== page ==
Category: Third country nationals

Rétention d’un demandeur d’asile et droits fondamentaux – L’ arrêt J.N. de la CJUE (C-601/15 PPU)

Par Sarah Progin-Theuerkauf et Samah Posse-Ousmane

Dans un arrêt important du 15 février 2016 dans l’affaire J.N., la Cour de justice de l’Union européenne a confirmé la validité de l’art. 8 par. 3, premier alinéa, sous e), de la directive 2013/33/UE (directive « accueil »). La Cour s’est notamment prononcée sur sa compatibilité avec l’art. 6 de la Charte des Droits fondamentaux de l’Union européenne (UE) et l’art. 5 CEDH (tel qu’interprété par l’arrêt Nabil). Si le raisonnement de la Cour dans le cas d’espèce paraît judicieux, il laisse ouvertes certaines questions relatives à la détention des demandeurs d’asile en général. Continue reading

Neues aus dem Elfenbeinturm: January 2016

Seminar „Rethinking EU Competences“

Inter-University Center, Dubrovnik, 17-23 April 2016. Deadline for abstract submissions: 31 January 2016.

Conference „Europe’s crisis: What future for immigration and asylum law and policy“

Queen Mary University of London, 27-28 June 2016. Deadline for abstract submissions: 15 February 2016.

LCII Conference „Regulating Patent ‘Hold-up’“

Brussels, 29 February 2016. Deadline for (paid) registration: 25 February 2016.

ASIL Interest Group Meeting „Regional Approaches to International Adjudication“

Washington, 30 March-2 April 2016 (exact date TBD). Deadline for abstract submissions: 1 February 2016.

POMFR: Reviewing Protecting Vulnerable Groups – what about Hector Salamanca and Donald Gately?

By Thomas Burri

Francesca Ippolito/Sara Iglesias Sánchez (eds.), Protecting Vulnerable Groups – The European Human Rights Framework, Hart Publishing 2015

Hector Salamanca was vulnerable. The Mexican was old and, after having suffered a stroke, tied to the wheel chair. He had no means of communication save a tiny bell he barely managed to ring. After most of his family was dead, he lived the life of a lonesome vegetable in a nursing home.

Donald Gately is vulnerable. His sense of honour and duty as a staffer at Enfield House Drug and Alcohol Recovery House had practically compelled him to defend a drug addict who had got involved in a fight. In the fight, Don G. was shot in the shoulder. Now, he is tied to the hospital bed, suffering from inhuman pain, pain from which only opioids could bring relief – though not for him, for opioids had been the focus of his long history of substance abuse and now he is desperately abstinent.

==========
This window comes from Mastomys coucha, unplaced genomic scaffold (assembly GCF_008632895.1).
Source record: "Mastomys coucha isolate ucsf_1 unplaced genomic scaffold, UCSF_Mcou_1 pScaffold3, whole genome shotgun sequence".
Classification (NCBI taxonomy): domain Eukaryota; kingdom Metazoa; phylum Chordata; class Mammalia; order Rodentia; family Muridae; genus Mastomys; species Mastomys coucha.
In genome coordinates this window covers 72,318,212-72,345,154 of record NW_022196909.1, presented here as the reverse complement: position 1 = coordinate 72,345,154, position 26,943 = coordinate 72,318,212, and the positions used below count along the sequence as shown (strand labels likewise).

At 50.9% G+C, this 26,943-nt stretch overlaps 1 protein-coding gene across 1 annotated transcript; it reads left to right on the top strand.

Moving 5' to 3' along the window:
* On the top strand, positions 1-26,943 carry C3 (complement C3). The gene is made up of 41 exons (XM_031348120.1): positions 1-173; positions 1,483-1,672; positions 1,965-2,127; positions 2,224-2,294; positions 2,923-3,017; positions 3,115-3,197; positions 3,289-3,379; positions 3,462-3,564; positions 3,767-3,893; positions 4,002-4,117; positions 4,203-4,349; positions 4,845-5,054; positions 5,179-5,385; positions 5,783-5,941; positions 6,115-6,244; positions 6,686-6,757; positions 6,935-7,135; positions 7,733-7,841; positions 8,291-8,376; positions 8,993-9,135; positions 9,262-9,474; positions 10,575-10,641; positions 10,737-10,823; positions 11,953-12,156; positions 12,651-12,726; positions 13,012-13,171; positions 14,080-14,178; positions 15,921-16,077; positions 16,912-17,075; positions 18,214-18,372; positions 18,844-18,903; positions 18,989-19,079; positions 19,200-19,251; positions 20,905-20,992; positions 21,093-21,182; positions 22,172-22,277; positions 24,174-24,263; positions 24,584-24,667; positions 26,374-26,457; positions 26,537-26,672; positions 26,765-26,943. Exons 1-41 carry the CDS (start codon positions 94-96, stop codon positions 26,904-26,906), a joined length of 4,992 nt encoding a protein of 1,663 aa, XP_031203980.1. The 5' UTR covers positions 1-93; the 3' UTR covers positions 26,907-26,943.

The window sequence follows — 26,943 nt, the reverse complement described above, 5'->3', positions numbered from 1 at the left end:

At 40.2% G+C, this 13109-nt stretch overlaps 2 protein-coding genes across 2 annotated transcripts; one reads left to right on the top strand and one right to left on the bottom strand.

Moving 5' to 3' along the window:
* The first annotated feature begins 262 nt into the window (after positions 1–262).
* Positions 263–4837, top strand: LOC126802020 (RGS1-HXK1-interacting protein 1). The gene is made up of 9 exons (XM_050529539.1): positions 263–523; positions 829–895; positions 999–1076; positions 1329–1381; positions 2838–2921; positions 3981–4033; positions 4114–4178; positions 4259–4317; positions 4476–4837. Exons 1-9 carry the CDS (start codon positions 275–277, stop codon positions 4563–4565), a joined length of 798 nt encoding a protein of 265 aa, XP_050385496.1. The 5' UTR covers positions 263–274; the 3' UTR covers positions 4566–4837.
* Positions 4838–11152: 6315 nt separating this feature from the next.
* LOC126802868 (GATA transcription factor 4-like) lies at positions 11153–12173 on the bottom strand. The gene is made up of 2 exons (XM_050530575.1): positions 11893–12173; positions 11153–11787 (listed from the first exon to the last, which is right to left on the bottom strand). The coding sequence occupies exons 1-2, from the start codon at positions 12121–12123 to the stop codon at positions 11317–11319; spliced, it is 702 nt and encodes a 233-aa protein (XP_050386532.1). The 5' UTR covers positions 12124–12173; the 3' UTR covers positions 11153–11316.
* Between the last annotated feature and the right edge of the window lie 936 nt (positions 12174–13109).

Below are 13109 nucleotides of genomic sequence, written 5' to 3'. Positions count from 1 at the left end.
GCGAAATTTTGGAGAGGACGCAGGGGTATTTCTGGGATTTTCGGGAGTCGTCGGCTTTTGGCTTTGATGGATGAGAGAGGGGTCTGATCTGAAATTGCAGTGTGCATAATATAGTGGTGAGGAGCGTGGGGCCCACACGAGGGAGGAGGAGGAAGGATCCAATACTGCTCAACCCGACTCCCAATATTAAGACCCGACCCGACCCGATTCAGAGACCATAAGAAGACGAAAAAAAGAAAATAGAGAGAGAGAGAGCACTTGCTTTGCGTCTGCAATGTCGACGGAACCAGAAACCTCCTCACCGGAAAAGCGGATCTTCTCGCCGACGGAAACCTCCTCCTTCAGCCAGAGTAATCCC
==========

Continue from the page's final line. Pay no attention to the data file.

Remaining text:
Protecting Vulnerable Groups is a great book. It made me see all of the above (and more) in a new light. To be sure, Protecting Vulnerable Groups is not a book about Breaking Bad or Infinite Jest. It is not an economic, sociological, or socialist book either, despite the appearance the title creates. No, Protecting Vulnerable Groups is a rock solid book on the law, in particular case law. It explains how the European Court of Human Rights and the European Court of Justice attend to the vulnerable. Sometimes, the courts explicitly find persons vulnerable, as in MSS v Belgium and Greece when an asylum-seeker was declared “particularly vulnerable” (Protecting Vulnerable Groups, p. 249); sometimes the idea of vulnerability is merely inherent in the courts’ case law. Both occurrences are discussed extensively in the book. Continue reading

Neues aus dem Elfenbeinturm: June 2015

Summer Academy in Global Food Law and Policy

Bilbao, 20-24 July 2015. Deadline for application: 18 June 2015.

Conference “Constructive Links or Dangerous Liaisons? The Case of Public International Law and European Union Law”

Queen Mary University of London, 25-26 June 2015. Registration open.

Critical Legal Conference 2015 “Law, Space and the Political”

University of Wroclaw, 3-5 September 2015. Deadline for paper proposal submission: 30 June 2015.

Call for Papers “5es Journées des Doctorants du Centre de Droit des Migrations”

Muntelier-Leuwenberg, Universities of Bern/Fribourg/Neuchâtel, 26-27 November 2015. Deadline for abstract submissions: 19 August 2015.